You know Frosty, Olaf, Crystal. You’re probably familiar with The Bumble, Marshmallow and other such abominable sorts, too. That’s because snowmen are the head honcho of the holidays, a winter symbol used to sell everything under the (not-too-hot) sun. But what do you really know about the frosty men (and women) outside of their corncob pipes, magical top hats, and ear-splitting Beach Boys‘ covers?
Bob Eckstein was curious. And as it turns out the snowman has a long, storied history that goes far beyond coal eyes and carrot noses. In 2007, after 7 years of research, the illustrator, New Yorker cartoonist, and humorist wrote The History of the Snowman. Here, Eckstein, whose latest book is the Footnotes from the World’s Greatest Bookstores, offers some insight into early snowman rituals, why Frosty is a fraud, and a dynamite-fueled snowman festival where icy heads roll.
Snowman Persecution Goes Way Back
Man always loved stacking things; cave drawings make this clear. Knowing this, Eckstein says it’s likely that Neanderthals were constructing crude snowmen. The earliest documented snowman he did find was in an illuminated manuscript dating back to 1380. Unfortunately, the drawing found in the margins of the Book of Hours, a Christian prayer devotional, wasn’t very PC.
The Rebellion Of Snowy Sex Acts
“Snowmen are a part of many historical benchmarks,” says Eckstein. “They’re like frozen Forrest Gumps.” The Miracle of 1511 is one of the most entertaining. That year, the townsfolk of Brussels put on a mini-Woodstock, protesting the political climate using the art supply that fell from the sky. The citizenry constructed life-sized snow statues on every street corner, which included politically-charged displays and some XXX scenes.
Some Artists Appealed To Our Better Snow Angels
Fine artists often used the snowman to flex their creative muscles. One famous example: On the morning of New Year’s Day 1857, sculptor Larkin Mead (who, by the way, designed Abraham Lincoln’s Springfield tomb) unveiled an 8-foot high snow-and-ice statue in Brattleboro, Vermont. The heavenly figure held a pen and paper so it became known as the “Recording Angel.” It was said to be so lifelike, schoolboys refrained from pelting it with snowballs. The New York Tribune sent a reporter to cover it, the image went worldwide, and Mead became a national phenomenon. See? Viral images were a thing back in the 1800’s, too.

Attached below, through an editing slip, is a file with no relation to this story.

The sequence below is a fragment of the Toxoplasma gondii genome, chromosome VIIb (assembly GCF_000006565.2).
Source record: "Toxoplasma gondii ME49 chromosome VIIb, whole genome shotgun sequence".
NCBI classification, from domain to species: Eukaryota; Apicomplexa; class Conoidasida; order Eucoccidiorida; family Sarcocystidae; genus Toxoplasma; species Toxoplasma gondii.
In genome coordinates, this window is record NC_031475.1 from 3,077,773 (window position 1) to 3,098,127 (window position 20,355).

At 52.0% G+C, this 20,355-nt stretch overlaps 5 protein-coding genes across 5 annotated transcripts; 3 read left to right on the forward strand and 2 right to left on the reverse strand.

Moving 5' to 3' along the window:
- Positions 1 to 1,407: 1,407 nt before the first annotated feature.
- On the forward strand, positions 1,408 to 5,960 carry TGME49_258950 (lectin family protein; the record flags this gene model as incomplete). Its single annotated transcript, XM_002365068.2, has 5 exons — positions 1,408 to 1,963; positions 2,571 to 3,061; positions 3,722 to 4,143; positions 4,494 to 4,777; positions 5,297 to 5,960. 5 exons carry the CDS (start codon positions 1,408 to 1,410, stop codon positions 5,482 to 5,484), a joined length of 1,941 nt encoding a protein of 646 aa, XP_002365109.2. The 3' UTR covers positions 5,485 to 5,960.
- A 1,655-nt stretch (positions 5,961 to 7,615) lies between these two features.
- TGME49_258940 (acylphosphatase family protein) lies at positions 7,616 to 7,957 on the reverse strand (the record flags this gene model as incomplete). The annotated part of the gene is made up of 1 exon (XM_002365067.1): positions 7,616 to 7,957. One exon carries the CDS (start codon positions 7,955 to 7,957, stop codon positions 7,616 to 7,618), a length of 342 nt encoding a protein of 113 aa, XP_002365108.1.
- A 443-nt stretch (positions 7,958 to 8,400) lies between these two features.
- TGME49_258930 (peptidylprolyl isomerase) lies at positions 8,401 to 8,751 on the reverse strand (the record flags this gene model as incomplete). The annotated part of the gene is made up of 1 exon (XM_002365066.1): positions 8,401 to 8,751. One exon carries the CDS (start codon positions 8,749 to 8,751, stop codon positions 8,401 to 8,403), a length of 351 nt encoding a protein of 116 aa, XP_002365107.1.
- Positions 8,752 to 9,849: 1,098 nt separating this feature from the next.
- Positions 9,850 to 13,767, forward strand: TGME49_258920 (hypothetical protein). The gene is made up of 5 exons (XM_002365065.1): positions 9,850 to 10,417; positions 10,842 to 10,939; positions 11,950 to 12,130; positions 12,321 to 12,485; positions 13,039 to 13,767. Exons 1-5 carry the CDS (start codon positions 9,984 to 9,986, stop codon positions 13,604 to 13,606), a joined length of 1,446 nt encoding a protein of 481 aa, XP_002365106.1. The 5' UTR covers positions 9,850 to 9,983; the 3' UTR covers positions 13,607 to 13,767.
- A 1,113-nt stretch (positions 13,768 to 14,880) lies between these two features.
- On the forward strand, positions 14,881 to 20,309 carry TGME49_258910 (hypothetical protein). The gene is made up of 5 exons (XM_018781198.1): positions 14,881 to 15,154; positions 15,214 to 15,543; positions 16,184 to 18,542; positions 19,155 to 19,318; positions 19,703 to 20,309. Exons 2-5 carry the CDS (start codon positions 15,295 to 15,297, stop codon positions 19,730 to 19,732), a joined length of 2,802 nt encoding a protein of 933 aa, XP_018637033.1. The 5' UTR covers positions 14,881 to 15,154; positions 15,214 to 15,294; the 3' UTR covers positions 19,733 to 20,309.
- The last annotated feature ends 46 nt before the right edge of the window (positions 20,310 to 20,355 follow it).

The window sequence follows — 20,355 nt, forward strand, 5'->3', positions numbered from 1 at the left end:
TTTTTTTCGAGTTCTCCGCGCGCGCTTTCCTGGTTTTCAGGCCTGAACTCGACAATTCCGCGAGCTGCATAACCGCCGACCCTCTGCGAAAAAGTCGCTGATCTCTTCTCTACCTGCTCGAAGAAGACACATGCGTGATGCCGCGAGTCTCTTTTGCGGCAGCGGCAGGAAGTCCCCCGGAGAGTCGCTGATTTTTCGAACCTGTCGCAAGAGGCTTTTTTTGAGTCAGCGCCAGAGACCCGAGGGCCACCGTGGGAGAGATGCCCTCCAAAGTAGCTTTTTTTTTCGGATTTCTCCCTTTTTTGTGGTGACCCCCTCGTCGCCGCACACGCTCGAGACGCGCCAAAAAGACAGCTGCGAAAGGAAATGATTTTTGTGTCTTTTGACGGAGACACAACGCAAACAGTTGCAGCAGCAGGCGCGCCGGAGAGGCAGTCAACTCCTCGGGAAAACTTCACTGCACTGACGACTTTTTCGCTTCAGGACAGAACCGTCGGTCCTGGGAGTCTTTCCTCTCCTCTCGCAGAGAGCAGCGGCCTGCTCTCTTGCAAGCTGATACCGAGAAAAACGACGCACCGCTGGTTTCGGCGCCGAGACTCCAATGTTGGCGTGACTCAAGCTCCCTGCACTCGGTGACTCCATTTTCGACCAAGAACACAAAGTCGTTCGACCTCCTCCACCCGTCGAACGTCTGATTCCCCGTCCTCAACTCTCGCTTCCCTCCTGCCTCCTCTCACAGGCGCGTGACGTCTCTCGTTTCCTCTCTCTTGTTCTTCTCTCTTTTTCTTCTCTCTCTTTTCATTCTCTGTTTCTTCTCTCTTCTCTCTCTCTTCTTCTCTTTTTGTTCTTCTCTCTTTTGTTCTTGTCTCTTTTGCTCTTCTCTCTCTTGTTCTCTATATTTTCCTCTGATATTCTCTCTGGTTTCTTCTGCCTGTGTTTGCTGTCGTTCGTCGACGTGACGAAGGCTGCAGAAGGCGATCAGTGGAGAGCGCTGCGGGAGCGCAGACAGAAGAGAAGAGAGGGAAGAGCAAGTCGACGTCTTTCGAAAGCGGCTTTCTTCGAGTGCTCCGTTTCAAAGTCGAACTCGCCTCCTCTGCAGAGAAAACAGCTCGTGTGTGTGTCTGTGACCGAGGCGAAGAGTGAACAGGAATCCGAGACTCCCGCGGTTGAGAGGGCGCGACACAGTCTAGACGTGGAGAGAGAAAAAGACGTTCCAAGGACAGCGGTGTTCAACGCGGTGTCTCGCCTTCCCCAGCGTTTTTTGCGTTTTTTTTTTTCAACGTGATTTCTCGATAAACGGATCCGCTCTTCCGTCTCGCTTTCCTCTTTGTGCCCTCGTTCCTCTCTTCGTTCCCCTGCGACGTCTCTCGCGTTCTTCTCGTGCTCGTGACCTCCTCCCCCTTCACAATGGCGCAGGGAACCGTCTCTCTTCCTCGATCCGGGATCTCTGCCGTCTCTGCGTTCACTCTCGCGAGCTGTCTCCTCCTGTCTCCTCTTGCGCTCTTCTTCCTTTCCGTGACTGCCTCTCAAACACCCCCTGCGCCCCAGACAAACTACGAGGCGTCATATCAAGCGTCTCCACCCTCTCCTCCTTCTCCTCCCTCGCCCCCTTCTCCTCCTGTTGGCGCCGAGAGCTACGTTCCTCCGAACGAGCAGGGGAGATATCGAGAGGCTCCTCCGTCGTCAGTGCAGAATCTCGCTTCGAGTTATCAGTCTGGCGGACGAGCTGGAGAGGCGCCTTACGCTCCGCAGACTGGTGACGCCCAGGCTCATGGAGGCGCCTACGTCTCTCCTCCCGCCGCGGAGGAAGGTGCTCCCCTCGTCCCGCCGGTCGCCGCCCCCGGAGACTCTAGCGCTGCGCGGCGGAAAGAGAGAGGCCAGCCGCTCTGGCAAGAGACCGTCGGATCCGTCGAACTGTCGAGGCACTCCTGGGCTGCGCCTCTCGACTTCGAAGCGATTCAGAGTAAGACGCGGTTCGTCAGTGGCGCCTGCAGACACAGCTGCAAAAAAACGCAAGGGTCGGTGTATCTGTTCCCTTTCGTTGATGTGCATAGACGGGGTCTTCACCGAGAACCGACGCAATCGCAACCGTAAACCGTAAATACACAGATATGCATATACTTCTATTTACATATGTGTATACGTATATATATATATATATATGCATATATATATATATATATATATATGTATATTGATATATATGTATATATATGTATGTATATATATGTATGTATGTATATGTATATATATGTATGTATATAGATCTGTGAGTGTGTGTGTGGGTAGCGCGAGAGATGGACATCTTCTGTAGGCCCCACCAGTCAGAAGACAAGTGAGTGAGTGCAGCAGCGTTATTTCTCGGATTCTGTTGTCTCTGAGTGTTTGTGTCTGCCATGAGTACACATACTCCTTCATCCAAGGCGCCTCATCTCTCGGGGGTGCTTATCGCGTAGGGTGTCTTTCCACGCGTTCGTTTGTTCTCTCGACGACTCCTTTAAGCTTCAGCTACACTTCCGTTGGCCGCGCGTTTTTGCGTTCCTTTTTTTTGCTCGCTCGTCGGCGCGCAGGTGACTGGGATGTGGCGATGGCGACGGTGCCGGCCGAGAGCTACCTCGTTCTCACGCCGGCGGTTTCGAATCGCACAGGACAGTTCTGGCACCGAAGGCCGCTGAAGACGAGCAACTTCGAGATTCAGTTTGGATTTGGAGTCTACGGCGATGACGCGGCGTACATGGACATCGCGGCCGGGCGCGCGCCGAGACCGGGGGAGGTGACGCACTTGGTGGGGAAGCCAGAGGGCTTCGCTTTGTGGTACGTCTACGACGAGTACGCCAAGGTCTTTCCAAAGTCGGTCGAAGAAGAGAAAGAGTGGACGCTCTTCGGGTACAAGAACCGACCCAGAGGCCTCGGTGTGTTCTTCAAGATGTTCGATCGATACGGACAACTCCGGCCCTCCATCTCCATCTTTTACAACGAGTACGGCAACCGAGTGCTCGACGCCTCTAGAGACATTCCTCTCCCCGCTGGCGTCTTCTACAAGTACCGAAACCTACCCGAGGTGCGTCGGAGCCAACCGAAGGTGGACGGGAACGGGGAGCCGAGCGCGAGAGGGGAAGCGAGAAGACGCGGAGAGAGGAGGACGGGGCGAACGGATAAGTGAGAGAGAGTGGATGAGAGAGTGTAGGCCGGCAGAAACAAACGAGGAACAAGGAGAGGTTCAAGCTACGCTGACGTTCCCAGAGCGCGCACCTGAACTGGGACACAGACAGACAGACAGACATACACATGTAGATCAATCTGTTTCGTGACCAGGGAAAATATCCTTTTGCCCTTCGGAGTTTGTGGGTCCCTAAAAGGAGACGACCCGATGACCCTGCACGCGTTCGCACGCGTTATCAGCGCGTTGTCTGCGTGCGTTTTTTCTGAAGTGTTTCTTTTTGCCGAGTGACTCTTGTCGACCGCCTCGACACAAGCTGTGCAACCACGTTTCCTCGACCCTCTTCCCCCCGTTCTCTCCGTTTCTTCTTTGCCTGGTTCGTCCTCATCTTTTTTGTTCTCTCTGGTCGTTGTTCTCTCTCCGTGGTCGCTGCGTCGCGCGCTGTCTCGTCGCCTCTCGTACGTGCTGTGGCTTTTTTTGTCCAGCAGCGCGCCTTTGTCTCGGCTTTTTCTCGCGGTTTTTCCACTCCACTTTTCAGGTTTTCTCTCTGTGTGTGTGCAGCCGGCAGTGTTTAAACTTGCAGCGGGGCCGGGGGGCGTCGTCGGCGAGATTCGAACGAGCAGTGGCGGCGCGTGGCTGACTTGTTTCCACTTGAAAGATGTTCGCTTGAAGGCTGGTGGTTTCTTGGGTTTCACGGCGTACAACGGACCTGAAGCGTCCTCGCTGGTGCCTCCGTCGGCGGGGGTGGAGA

Frosty The Snowman Is A Con Artist
“Everything went to pot when Frosty the Snowman came out and snowmen became something for children instead of folk art,” laments Eckstein. What was once the province of Michelangelo would devolve into a fun 1950 Gene Autry hit, a pleasant 1954 short, and the 1969 Jimmy Durante-voiced cartoon. What’s never acknowledged, however, is Ruth Herman’s 1944 book Snowy, the Traveling Snowman, which features a magical singing snowman and all of Frosty’s features. “She didn’t get any credit or any royalties, the songwriters ripped her off right down to the bumpity-bump-bumps,” says Eckstein.
Around The World In Snowmen
Not all snow-creations come with corncob pipes. In Japan, snowmen are made with two balls, one big and one small atop it, and without arms. They are to resemble the daruma doll, which brings good luck. In China, going back to the 7th-century, Buddha statues are carved out of snow for families to worship in place of marble or wood.
Less holy, but way more fun, is the Zurich Switzerland festival of Sechseläuten, which features the Böögg, a snowman stuffed with straw, cotton, and dynamite. On the third Monday in April, after being paraded through town, the Böögg is set aflame. The faster its head explodes, the better the warm weather to come. It’s like Groundhog Die Hard Day.
Do You Wanna Build A Snowman?
“To make a good snowman, you need humidity,” says Eckstein. “The air in the North Pole is too dry. Eskimos have to frequently try multiple times when constructing igloos.” In other words? Elf himself sits on a throne of lies. Is nothing sacred? Now go keep the tradition alive.